Books were always objects of conveyance for chunks of that knowledge; market forces and copyright law alone have made them the markers of value. Now collective linking can be in one thing, and it can reside in Google's corpus with access granted to "approved" researchers. It would be closed off to Google's competitors, however, or others hoping to make an independent business from Google's digitization.

In other words: On behalf of Western Civilization, Google, you're welcome.

"We have grown to know books as discrete objects," says Peter Brantley, an official with the Internet Archive. In an age when books exist both as individual works and one element in an overall mine of data, he notes, "our notion of books is changing."

Dan Clancy, engineering director for Google Book Search, says Google has no objection to "non-consumptive research"--looking at bits and links in the corpus--but only by researchers. Even as Google presses for a final legal judgment that will grant it power of this corpus, he adds, "we still don't understand all the ramifications."

+ Internet Archive Director: Don't Jump at the Google Books Settlement (Bay Newser)

Researchers shouldn't jump at the Google Books Settlement, just because it offers unprecedented access to a vast trove of books, Peter Brantley, director of access of the Internet Archive and organizer of a coalition that includes Microsoft, Yahoo, and Amazon to share resources to oppose the settlement.

+ Google Book Search Settlement Plan Questioned (via SF Chronicle)

Peter Brantley, director of access at the Internet Archive, argued the settlement gives Google a de facto monopoly over these materials, granting the company unchecked control over pricing that could raise costs for public universities like UC Berkeley, which hosted the panel discussions.

"We don't have to grab the cookie offered to us before dinner," he said in reference to the settlement. "We can think about other ways of opening up this data as a society."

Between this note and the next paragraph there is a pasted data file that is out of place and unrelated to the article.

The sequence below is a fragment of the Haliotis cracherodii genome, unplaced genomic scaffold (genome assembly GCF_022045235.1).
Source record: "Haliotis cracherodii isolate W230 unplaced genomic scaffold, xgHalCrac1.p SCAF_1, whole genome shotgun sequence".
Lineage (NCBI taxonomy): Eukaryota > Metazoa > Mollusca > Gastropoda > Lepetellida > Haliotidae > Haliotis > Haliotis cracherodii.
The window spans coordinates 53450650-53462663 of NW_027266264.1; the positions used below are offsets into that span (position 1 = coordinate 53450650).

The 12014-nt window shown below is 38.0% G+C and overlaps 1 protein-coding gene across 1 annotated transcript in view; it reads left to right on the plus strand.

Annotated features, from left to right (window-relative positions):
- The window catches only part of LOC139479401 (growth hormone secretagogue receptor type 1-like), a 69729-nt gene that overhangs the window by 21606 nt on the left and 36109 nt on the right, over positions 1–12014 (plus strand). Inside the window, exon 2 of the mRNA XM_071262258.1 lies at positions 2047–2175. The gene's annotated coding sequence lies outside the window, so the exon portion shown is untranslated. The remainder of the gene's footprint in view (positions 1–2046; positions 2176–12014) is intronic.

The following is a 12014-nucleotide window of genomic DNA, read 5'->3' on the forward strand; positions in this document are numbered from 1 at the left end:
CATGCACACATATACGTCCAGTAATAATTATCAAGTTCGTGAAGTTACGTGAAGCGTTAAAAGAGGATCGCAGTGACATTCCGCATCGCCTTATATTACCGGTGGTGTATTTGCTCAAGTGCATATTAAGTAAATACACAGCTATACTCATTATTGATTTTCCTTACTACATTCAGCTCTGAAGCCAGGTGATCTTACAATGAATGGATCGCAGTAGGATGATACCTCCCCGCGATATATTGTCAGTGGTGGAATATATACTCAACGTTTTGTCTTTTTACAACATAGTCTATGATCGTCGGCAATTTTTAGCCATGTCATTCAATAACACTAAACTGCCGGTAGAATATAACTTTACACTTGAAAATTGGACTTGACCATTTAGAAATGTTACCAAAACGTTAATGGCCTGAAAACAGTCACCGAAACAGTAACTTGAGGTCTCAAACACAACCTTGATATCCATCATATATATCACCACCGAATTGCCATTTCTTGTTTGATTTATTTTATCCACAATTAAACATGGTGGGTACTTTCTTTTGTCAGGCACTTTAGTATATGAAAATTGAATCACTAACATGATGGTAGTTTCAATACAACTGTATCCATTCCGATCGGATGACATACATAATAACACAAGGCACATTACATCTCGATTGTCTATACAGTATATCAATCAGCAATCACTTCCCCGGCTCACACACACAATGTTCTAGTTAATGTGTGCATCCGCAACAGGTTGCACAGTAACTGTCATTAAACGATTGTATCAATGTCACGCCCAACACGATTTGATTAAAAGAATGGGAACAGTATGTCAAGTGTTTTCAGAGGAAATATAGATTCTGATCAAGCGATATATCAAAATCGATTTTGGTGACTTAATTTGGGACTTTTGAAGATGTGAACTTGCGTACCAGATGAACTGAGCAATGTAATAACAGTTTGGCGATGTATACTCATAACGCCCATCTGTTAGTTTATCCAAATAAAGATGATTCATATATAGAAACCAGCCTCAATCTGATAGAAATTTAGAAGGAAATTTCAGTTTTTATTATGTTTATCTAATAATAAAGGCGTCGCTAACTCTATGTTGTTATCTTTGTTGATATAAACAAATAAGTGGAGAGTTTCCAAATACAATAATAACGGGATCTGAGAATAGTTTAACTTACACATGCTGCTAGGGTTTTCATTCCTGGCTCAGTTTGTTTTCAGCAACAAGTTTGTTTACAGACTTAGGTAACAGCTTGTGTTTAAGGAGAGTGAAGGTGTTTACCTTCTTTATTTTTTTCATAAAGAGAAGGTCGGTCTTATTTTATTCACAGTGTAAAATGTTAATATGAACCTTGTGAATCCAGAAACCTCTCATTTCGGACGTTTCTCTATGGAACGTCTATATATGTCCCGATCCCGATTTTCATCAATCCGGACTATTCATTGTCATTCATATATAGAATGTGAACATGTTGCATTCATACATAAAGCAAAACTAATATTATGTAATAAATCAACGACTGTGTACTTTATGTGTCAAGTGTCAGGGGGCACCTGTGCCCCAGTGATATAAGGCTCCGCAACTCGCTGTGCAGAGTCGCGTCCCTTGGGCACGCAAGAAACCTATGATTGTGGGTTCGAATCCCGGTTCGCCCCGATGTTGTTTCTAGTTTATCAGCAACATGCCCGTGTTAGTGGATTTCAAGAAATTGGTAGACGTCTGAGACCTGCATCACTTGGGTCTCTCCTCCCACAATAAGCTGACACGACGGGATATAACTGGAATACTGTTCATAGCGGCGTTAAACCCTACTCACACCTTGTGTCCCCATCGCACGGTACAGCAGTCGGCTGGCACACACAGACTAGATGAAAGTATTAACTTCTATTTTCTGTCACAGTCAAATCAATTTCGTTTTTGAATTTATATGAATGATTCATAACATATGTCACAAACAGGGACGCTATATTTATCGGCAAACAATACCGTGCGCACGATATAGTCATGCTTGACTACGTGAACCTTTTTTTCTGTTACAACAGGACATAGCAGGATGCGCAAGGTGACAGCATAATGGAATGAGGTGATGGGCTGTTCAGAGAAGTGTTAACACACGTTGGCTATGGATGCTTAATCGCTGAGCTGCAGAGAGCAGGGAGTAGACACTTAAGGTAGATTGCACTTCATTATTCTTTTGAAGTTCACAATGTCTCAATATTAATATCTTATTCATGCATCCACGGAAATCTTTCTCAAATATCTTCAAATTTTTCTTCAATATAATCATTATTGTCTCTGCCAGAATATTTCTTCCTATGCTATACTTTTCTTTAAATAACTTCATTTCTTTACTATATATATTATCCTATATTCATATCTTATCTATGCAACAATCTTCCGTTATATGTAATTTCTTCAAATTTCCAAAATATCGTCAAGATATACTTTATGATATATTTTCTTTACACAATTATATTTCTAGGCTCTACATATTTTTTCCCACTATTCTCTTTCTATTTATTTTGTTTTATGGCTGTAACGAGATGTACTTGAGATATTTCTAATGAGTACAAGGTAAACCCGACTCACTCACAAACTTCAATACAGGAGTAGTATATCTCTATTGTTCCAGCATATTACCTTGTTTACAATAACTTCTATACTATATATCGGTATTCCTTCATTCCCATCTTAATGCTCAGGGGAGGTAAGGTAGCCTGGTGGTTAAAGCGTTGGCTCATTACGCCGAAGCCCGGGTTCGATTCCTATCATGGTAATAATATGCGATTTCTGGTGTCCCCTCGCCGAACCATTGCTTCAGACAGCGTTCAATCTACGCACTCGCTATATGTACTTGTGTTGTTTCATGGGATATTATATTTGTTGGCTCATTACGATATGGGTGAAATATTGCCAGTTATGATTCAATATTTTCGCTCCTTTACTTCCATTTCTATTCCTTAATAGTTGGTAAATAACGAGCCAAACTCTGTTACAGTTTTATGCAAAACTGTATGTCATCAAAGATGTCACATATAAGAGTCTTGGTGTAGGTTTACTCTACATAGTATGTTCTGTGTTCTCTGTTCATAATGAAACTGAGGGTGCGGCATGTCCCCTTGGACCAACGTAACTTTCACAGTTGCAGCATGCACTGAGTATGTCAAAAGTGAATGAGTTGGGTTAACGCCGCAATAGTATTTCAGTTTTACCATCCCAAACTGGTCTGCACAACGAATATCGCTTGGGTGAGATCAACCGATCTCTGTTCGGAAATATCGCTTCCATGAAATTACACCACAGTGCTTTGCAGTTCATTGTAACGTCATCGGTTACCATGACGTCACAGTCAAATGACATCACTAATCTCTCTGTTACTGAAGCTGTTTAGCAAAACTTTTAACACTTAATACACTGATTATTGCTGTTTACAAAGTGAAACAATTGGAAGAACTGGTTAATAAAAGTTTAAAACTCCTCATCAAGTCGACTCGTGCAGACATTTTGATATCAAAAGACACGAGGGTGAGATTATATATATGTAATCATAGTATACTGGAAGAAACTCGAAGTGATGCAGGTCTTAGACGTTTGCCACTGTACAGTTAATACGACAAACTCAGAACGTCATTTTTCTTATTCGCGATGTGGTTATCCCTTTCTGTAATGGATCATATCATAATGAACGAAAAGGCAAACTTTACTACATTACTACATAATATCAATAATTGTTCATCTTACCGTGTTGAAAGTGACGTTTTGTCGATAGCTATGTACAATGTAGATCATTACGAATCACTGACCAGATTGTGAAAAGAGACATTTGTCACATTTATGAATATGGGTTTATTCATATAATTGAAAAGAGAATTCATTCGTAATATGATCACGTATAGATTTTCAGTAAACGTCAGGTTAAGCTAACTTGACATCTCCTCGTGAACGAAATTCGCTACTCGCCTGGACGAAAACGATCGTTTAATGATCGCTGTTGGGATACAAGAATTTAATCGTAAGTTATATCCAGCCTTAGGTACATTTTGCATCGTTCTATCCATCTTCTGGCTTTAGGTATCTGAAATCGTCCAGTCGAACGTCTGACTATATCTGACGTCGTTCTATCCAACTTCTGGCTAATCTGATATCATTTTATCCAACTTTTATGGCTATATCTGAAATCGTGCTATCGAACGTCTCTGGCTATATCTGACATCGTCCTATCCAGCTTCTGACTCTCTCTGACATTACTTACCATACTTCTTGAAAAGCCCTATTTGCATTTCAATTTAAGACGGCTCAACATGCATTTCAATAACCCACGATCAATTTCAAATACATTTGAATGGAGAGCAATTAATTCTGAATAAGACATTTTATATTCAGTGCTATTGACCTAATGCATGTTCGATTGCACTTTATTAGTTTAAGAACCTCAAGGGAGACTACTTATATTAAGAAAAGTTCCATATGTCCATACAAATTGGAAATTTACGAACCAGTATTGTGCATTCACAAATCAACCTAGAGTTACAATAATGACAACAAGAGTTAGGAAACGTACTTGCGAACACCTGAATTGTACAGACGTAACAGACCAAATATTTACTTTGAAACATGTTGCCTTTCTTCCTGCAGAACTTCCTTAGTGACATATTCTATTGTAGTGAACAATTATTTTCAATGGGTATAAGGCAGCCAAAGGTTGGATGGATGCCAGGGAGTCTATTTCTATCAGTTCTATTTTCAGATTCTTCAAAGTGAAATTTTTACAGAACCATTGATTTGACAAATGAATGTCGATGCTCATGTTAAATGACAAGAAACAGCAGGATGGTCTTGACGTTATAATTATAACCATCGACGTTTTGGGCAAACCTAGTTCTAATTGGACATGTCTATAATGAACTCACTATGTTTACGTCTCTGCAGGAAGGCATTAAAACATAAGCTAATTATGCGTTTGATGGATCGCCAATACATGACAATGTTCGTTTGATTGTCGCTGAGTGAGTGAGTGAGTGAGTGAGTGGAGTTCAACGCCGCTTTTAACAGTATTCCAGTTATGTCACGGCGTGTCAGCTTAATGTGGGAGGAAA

[Snip]

Dan Clancy, engineering director of Google Book Search, said the constraints of class-action law prevented the company from extending licenses to these works to third parties. But he said Google is an advocate of legislation that would allow other companies to commercialize access to orphaned works in the near future.

+ Privacy Missing From Google Books Settlement (IDG News Service via NY Times)

But now, as more and more titles become available in Google Book Search, it's not clear whether digital readers will enjoy the same privacy protections they have at the library. "Which way are we going to go?" said Michael Zimmer, a professor from the University of Wisconsin at Milwaukee. "Is this service going to be an extension of the library, or an extension of Web searching?"

Zimmer spoke at a panel discussion at the University of California, Berkeley, on Friday. He was one of several panelists who called on Google to make a stronger privacy commitment as it develops the Google Books service.

+ Google Book Search settlement plan questioned (via SF Chronicle)

Angela Maycock of the American Library Association said a person's ability to freely select reading materials and research topics requires an expectation of confidentiality.

"The settlement as it exists now is absolutely silent on user privacy," she said. "We see statements about the importance of privacy, but they're informal statements, and we need to make sure those informal statements and assurances get codified into policy."